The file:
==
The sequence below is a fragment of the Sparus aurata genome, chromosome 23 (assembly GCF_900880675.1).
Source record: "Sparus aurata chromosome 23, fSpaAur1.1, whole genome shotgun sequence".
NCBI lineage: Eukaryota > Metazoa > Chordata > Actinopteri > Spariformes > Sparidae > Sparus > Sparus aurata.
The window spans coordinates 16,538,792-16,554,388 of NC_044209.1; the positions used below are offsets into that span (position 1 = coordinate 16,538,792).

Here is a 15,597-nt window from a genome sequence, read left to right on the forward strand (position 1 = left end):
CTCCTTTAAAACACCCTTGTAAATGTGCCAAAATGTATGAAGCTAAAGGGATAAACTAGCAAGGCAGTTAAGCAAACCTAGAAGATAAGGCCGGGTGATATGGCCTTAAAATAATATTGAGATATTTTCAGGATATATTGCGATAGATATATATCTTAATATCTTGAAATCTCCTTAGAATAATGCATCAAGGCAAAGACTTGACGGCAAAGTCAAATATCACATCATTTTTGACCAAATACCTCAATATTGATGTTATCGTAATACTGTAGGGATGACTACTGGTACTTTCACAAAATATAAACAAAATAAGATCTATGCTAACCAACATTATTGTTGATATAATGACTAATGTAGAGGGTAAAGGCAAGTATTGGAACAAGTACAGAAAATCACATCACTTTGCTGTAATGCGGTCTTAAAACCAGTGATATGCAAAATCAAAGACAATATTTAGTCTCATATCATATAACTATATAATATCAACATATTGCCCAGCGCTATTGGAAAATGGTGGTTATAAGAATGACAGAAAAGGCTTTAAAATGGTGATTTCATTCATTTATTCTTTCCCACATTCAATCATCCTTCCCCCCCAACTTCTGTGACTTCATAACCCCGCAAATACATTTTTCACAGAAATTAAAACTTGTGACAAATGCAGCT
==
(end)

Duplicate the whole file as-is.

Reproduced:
The sequence below is a fragment of the Sparus aurata genome, chromosome 23 (assembly GCF_900880675.1).
Source record: "Sparus aurata chromosome 23, fSpaAur1.1, whole genome shotgun sequence".
NCBI lineage: Eukaryota > Metazoa > Chordata > Actinopteri > Spariformes > Sparidae > Sparus > Sparus aurata.
The window spans coordinates 16,538,792-16,554,388 of NC_044209.1; the positions used below are offsets into that span (position 1 = coordinate 16,538,792).

Here is a 15,597-nt window from a genome sequence, read left to right on the forward strand (position 1 = left end):
CTCCTTTAAAACACCCTTGTAAATGTGCCAAAATGTATGAAGCTAAAGGGATAAACTAGCAAGGCAGTTAAGCAAACCTAGAAGATAAGGCCGGGTGATATGGCCTTAAAATAATATTGAGATATTTTCAGGATATATTGCGATAGATATATATCTTAATATCTTGAAATCTCCTTAGAATAATGCATCAAGGCAAAGACTTGACGGCAAAGTCAAATATCACATCATTTTTGACCAAATACCTCAATATTGATGTTATCGTAATACTGTAGGGATGACTACTGGTACTTTCACAAAATATAAACAAAATAAGATCTATGCTAACCAACATTATTGTTGATATAATGACTAATGTAGAGGGTAAAGGCAAGTATTGGAACAAGTACAGAAAATCACATCACTTTGCTGTAATGCGGTCTTAAAACCAGTGATATGCAAAATCAAAGACAATATTTAGTCTCATATCATATAACTATATAATATCAACATATTGCCCAGCGCTATTGGAAAATGGTGGTTATAAGAATGACAGAAAAGGCTTTAAAATGGTGATTTCATTCATTTATTCTTTCCCACATTCAATCATCCTTCCCCCCCAACTTCTGTGACTTCATAACCCCGCAAATACATTTTTCACAGAAATTAAAACTTGTGACAAATGCAGCT